In addition to his Ph.D. in National Security Studies from The Union Institute in Cincinnati, Ohio Dr. Bechtol was the Distinguished Graduate of the U.S. Marine Corps Command and Staff College where he earned his pre-doctorate Masters Degree in Military Studies in 2001. Bechtol also owns a Master of Arts in International Affairs from Catholic University in Washington D.C. He is a noted authority on North Korean military capabilities. We asked Dr. Bechtol about the possibilities that the U.S. could have actively disrupted North Korean missile tests.

“There is nothing to support that.” Dr. Bechtol told us when we asked him about the plausibility of direct U.S. interdiction of the North Korean missile test. “I mean, it is certainly possible, but I have seen nothing to support that. All I have heard is conjecture. The media likes to talk about that.”

Noted expert on North Korean defense technology and doctrine Dr. Bruce E. Bechtol Jr. (credit: Committee for Human Rights in North Korea)

Dr. Bechtel told us that ballistic missile programs are inherently dependent on numbers. “It’s like the SCUD missile. Typically, of 600 of those fired, you get 150-200 duds. That’s normal, but the intention is to shower a target with missiles. And remember, if you are attacking Hawaii with a nuclear warhead, you don’t have to be that accurate, you just have to get one through.”

Another change in newer North Korean missiles noted by Dr. Bechtel was newer guidance fins. When asked what the guidance capabilities of the North Korean’s ballistic missiles are, Bechtel told us, “Well, I wish we knew. But one thing is for sure; the North Koreans are not noted for accuracy in their ballistic missiles. They don’t have to be.”

The failure may also have been a part of a historically difficult development program for North Korea’s missiles. But just as North Korea has had somewhat sporadic successes in their missile launch tests, the U.S. has also had at least sporadic success in testing systems to actively counter ballistic missiles. Even with Dr. Bechtel’s pragmatism there remains a remote chance that Sunday’s failure could have been a fortunate intersection of capabilities for the U.S. It also may have been continued North Korean bad luck. Among U.S. defense officials, the silence is deafening.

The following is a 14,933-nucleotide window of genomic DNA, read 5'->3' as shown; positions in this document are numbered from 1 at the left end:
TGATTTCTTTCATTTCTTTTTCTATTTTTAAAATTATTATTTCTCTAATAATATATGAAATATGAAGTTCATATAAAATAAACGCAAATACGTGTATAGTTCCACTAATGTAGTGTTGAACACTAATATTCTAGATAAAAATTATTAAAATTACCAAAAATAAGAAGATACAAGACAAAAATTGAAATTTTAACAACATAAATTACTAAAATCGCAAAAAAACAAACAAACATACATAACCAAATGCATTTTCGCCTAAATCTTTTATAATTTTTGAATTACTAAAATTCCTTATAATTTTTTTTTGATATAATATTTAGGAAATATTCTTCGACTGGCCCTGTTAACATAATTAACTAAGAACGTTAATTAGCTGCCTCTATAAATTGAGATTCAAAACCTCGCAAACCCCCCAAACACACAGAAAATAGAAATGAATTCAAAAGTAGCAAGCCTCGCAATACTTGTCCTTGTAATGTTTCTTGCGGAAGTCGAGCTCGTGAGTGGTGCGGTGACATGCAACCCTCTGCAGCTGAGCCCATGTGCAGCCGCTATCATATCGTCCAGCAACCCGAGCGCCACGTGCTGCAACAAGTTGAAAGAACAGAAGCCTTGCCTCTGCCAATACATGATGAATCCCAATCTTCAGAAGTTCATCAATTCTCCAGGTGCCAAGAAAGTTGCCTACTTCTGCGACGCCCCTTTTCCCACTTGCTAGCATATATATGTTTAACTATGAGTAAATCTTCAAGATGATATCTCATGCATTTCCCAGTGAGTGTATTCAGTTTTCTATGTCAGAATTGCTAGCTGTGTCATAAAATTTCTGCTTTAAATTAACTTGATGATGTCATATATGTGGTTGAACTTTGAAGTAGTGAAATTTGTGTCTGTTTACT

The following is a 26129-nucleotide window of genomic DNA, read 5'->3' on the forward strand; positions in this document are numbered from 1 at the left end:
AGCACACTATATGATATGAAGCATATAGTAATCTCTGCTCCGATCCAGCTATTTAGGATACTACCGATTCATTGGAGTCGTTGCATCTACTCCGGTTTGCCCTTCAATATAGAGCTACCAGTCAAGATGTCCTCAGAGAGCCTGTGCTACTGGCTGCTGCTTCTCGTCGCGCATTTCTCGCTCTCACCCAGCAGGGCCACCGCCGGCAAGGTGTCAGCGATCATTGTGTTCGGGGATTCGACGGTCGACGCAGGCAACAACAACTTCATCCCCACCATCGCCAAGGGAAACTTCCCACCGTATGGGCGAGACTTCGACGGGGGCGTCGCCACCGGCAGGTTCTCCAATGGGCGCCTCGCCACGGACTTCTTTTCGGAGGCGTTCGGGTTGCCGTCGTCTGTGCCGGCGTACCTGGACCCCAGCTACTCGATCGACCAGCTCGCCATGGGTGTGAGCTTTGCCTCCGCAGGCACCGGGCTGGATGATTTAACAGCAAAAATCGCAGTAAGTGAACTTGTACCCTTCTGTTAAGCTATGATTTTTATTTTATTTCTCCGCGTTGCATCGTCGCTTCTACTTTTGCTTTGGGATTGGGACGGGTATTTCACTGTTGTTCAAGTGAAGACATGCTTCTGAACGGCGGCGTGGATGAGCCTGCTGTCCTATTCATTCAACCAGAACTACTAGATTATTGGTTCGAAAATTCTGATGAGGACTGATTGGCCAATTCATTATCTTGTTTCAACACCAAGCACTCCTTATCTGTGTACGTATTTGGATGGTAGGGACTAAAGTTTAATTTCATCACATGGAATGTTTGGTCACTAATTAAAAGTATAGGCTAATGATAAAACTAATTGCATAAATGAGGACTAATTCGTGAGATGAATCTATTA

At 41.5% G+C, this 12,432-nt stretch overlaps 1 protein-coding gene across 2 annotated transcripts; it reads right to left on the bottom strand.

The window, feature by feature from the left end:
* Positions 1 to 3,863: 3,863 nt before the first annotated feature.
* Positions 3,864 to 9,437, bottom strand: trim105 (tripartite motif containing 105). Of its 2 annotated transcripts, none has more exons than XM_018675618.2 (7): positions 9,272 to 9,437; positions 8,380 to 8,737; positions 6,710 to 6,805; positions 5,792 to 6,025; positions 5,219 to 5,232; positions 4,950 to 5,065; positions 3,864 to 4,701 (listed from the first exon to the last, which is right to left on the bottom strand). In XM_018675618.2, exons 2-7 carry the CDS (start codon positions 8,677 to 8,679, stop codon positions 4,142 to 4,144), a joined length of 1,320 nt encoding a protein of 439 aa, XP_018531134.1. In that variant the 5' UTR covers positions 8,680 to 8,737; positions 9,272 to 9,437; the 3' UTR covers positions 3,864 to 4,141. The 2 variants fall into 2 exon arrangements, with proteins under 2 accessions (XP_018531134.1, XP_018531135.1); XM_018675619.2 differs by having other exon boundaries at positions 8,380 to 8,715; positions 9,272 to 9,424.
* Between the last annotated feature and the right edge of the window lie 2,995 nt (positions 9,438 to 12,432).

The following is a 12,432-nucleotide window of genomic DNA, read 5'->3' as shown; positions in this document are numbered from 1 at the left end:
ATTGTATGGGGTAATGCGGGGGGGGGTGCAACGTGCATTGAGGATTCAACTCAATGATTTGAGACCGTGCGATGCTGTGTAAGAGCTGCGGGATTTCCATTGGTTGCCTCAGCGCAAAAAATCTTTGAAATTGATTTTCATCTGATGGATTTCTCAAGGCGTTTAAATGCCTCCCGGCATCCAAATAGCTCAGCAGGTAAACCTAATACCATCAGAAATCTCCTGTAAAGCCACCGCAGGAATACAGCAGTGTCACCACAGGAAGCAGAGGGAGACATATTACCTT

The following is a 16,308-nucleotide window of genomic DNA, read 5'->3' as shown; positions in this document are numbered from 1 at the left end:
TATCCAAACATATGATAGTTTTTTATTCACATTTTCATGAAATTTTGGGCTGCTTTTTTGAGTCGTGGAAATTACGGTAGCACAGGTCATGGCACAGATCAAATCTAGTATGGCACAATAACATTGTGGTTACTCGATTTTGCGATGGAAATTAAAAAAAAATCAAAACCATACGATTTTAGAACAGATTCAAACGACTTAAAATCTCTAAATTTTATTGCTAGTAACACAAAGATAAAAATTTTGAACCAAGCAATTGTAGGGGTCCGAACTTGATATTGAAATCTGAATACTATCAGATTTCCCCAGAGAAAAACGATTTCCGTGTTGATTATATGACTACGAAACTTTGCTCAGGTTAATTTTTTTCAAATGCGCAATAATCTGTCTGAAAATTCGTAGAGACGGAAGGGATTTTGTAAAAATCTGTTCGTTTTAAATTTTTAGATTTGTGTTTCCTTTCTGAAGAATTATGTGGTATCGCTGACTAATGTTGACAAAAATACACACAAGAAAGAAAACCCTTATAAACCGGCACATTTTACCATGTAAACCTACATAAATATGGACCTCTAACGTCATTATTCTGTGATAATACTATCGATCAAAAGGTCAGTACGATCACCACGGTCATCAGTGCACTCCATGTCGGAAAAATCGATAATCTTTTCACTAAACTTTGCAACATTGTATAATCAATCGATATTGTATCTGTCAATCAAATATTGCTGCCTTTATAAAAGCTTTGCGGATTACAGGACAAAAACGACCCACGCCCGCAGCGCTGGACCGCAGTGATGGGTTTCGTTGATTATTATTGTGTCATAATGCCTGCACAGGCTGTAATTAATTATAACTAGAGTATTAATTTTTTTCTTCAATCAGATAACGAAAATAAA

While Dr. Bechtel’s remarks suggest otherwise, a North Korean submarine launched missile test could theoretically be disrupted several ways. “I guess, you mean, something like Stuxnet is theoretically possible, but I haven’t seen any proof.” Stuxnet was a 2010 computer worm that disrupted Iran’s nuclear program. It is attributed to American-Israeli origin.

The least exotic method of passive missile interdiction is sabotage. This could occur at the missile assembly site or during transport of the missile or its components. Since North Korean missile programs are dependent on foreign technology they are highly vulnerable to sabotage throughout their development.

Current North Korean missile technology is derived from a combination of Chinese, Russian and Iranian technologies. Each of these foreign technology origins is “porous” to foreign espionage not only from the United States but also from Israel and the United Kingdom. It took China about 15 years to achieve its current level of development in ballistic missiles. North Korea has achieved a similar level of technology in only 123 days of advanced development, reinforcing the theory that most of the technology is imported, not indigenous. Given a seemingly new era of détente between the U.S. and China, including recent meetings between U.S. President Donald Trump and Chinese President Xi Jinping, it is possible that a two-way sharing of technology between the U.S. and China has been brokered. This may further facilitate U.S. efforts to sabotage North Korean missile capabilities.